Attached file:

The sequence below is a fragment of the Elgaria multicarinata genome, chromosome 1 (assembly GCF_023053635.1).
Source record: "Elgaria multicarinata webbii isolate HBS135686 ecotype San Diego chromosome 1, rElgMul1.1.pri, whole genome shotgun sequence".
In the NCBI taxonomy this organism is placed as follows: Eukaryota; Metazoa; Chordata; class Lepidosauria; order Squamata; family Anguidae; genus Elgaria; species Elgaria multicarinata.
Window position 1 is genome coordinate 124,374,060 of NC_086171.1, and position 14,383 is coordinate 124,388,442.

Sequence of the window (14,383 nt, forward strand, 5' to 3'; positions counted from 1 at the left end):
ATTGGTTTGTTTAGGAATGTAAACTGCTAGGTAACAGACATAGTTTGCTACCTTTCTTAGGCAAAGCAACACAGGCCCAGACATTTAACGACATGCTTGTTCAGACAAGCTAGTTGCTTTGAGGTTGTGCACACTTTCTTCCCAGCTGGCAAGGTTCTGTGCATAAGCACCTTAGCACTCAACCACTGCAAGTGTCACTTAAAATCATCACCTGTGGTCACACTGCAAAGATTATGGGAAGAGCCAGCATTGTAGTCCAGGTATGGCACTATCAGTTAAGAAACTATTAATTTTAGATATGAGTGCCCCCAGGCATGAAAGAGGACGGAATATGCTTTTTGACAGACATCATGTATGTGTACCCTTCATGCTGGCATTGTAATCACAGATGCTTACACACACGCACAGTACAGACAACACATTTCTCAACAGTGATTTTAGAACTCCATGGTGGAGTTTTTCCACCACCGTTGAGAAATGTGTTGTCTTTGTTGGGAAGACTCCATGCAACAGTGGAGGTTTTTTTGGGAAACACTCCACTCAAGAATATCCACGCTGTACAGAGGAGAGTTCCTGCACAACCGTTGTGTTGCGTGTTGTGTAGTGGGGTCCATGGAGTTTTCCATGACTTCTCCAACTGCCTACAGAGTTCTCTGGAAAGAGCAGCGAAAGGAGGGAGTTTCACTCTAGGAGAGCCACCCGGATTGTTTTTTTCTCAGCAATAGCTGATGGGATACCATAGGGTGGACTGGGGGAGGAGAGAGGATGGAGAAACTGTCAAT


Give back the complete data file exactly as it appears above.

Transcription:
The sequence below is a fragment of the Elgaria multicarinata genome, chromosome 1 (assembly GCF_023053635.1).
Source record: "Elgaria multicarinata webbii isolate HBS135686 ecotype San Diego chromosome 1, rElgMul1.1.pri, whole genome shotgun sequence".
In the NCBI taxonomy this organism is placed as follows: Eukaryota; Metazoa; Chordata; class Lepidosauria; order Squamata; family Anguidae; genus Elgaria; species Elgaria multicarinata.
Window position 1 is genome coordinate 124,374,060 of NC_086171.1, and position 14,383 is coordinate 124,388,442.

Sequence of the window (14,383 nt, forward strand, 5' to 3'; positions counted from 1 at the left end):
ATTGGTTTGTTTAGGAATGTAAACTGCTAGGTAACAGACATAGTTTGCTACCTTTCTTAGGCAAAGCAACACAGGCCCAGACATTTAACGACATGCTTGTTCAGACAAGCTAGTTGCTTTGAGGTTGTGCACACTTTCTTCCCAGCTGGCAAGGTTCTGTGCATAAGCACCTTAGCACTCAACCACTGCAAGTGTCACTTAAAATCATCACCTGTGGTCACACTGCAAAGATTATGGGAAGAGCCAGCATTGTAGTCCAGGTATGGCACTATCAGTTAAGAAACTATTAATTTTAGATATGAGTGCCCCCAGGCATGAAAGAGGACGGAATATGCTTTTTGACAGACATCATGTATGTGTACCCTTCATGCTGGCATTGTAATCACAGATGCTTACACACACGCACAGTACAGACAACACATTTCTCAACAGTGATTTTAGAACTCCATGGTGGAGTTTTTCCACCACCGTTGAGAAATGTGTTGTCTTTGTTGGGAAGACTCCATGCAACAGTGGAGGTTTTTTTGGGAAACACTCCACTCAAGAATATCCACGCTGTACAGAGGAGAGTTCCTGCACAACCGTTGTGTTGCGTGTTGTGTAGTGGGGTCCATGGAGTTTTCCATGACTTCTCCAACTGCCTACAGAGTTCTCTGGAAAGAGCAGCGAAAGGAGGGAGTTTCACTCTAGGAGAGCCACCCGGATTGTTTTTTTCTCAGCAATAGCTGATGGGATACCATAGGGTGGACTGGGGGAGGAGAGAGGATGGAGAAACTGTCAAT